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Asian-Australas J Anim Sci > Accepted Articles
DOI: https://doi.org/10.5713/ajas.19.0420    [Accepted] Published online October 21, 2019.
Effects of additives on the fermentation quality, in vitro digestibility and aerobic stability of mulberry (Morus alba L.) leaves silage
Zhi Hao Dong1  , Siran Wang1  , Jie Zhao1  , Junfeng Li1  , Tao Shao1,* 
Institute of Ensiling and Processing of Grass, College of Agro-grassland Science, Nanjing Agricultural University, Nanjing 210095, China
Correspondence:  Tao Shao, Tel: +86-25-84396356, Fax: +86-025-84396356, Email: taoshaolan@163.com
Received: 24 May 2019   • Revised: 23 July 2019   • Accepted: 15 September 2019
To explore feed resources capable of replacing regular poor-quality fodder, this study was conducted to evaluate the effects of additives on the fermentation quality, in vitro digestibility and aerobic stability of mulberry leaves silage.
The mulberry leaves were ensiled either untreated (control) or treated with 1 × 106 cfu/g FM Lactobacillus plantarum (L), 1% glucose (G), 3% molasses (M), a combination of 1% glucose and Lactobacillus plantarum (L+G), and a combination of 3% molasses and Lactobacillus plantarum (L+M). The fermentation quality and chemical composition were analyzed after 7, 14, 30 and 60 d, respectively. The 60-d silages were subjected to an aerobic stability test and fermented with buffered rumen fluid to measure the digestibility.
Inoculating lactic acid bacteria (LAB) resulted in more rapid increase in lactic acid concentrations and decline in pH of mulberry leaves silage as compared control. Higher acetic acid and lower ethanol and ammonia nitrogen concentrations (p<0.05) were observed in the LAB-inoculated silages as opposed to control during ensiling. The LAB-inoculated silages contained lower water-soluble carbohydrates compared with control during the first 14 d of ensiling, and lower neutral detergent fibre (p<0.05) concentrations as compared with non-LAB inoculated silages. Adding molasses alone increased (p<0.05) the digestibility of dry matter (DM). The aerobic stability of mulberry leaves silage was increased by LAB inoculation, whereas decreased by adding glucose or molasses.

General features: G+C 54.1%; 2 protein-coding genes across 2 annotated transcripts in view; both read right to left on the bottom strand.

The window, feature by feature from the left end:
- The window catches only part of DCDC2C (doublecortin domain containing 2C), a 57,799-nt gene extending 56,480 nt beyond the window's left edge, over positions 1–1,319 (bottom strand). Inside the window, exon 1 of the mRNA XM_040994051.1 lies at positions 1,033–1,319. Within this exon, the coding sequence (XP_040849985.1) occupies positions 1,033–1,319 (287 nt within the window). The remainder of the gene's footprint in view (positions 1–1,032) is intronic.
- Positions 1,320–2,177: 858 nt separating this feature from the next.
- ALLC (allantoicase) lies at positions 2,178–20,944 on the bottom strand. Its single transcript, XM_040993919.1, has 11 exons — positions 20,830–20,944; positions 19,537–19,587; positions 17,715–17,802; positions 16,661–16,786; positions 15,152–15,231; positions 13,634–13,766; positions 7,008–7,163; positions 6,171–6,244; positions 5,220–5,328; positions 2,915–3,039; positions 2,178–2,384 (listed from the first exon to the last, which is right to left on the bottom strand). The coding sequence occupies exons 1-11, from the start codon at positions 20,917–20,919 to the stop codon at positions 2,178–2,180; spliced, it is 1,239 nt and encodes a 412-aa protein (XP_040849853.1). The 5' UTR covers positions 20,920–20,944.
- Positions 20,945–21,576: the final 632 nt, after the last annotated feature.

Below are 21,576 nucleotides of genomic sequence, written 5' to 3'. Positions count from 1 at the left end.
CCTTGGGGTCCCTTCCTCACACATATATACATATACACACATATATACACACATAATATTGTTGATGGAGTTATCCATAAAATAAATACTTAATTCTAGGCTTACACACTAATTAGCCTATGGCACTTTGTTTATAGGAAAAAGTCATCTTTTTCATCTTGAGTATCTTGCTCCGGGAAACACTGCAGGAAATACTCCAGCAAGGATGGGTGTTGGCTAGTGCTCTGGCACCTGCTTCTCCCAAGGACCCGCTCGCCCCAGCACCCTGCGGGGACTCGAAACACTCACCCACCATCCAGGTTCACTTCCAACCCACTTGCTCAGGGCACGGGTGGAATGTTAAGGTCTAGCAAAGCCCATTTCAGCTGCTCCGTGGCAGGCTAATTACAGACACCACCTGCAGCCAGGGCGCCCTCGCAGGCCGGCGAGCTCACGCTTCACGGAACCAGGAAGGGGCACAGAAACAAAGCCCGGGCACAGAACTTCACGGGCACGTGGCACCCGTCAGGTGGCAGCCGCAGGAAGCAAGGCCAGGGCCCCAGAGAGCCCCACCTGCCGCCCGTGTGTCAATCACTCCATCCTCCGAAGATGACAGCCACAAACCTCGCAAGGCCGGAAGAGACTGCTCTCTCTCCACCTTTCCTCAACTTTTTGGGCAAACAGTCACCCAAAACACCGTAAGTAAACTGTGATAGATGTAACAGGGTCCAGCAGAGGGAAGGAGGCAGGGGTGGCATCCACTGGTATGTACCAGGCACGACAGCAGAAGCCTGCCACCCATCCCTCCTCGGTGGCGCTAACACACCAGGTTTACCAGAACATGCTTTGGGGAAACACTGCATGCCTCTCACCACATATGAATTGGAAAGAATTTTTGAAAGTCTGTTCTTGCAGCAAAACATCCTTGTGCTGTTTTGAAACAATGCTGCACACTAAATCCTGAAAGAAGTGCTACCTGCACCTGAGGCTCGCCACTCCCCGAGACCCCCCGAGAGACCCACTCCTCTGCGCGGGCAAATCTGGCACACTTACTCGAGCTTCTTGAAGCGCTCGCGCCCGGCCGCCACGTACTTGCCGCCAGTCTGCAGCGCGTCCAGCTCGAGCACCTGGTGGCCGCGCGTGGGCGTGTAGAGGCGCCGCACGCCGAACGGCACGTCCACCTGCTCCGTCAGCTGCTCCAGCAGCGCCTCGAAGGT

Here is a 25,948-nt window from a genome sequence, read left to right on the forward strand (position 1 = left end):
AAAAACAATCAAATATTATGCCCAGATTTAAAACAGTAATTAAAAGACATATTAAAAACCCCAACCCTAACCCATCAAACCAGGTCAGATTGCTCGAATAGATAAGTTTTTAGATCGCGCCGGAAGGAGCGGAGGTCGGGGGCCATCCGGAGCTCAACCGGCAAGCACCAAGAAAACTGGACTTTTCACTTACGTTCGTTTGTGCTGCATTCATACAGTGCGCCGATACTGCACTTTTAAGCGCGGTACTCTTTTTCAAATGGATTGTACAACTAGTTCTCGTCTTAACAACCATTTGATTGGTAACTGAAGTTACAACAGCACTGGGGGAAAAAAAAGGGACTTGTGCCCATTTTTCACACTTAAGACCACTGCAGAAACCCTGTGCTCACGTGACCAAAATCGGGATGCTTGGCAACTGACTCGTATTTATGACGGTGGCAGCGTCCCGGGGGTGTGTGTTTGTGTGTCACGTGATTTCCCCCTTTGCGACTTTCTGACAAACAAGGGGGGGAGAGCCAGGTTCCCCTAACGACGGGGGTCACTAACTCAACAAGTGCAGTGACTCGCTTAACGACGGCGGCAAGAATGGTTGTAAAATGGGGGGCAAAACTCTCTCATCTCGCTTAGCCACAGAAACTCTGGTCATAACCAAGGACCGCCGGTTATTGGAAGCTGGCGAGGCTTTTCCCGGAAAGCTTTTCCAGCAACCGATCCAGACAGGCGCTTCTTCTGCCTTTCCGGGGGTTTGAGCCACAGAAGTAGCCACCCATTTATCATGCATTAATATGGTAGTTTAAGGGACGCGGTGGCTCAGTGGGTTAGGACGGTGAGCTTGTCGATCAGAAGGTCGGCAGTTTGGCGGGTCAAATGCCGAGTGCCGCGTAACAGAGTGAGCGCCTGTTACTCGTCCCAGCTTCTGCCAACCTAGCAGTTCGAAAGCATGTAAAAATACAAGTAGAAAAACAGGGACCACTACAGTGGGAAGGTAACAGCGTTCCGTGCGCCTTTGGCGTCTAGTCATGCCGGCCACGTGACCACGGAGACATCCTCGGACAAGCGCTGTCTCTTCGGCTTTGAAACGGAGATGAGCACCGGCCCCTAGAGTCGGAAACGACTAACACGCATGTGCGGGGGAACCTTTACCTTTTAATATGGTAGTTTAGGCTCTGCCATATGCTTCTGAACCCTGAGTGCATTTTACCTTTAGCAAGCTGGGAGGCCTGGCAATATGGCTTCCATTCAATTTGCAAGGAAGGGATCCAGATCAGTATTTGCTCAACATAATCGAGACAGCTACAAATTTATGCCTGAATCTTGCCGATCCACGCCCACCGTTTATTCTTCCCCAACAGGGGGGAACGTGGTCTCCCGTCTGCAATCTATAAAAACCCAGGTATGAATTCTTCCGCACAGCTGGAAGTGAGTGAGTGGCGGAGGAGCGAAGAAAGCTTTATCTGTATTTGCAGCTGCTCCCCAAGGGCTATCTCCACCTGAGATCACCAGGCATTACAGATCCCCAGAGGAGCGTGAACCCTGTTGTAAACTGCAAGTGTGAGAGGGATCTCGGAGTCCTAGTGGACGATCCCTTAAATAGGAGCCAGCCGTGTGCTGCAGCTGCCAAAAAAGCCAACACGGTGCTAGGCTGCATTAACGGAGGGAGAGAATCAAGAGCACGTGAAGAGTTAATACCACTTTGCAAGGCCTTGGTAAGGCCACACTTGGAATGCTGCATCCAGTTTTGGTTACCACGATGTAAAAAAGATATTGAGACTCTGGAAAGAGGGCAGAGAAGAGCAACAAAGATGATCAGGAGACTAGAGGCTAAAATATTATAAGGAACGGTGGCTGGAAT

The LAB inoculation improved fermentation quality and aerobic stability of mulberry leaves silage, while adding glucose or molasses failed to affect the fermentation and impaired the aerobic stability. Inoculating LAB alone is recommended for mulberry leaves especially when ensiled at a relatively high DM.
Keywords: Mulberry Leaves; Additives; Fermentation Quality; Aerobic Stability; In Vitro Digestibility

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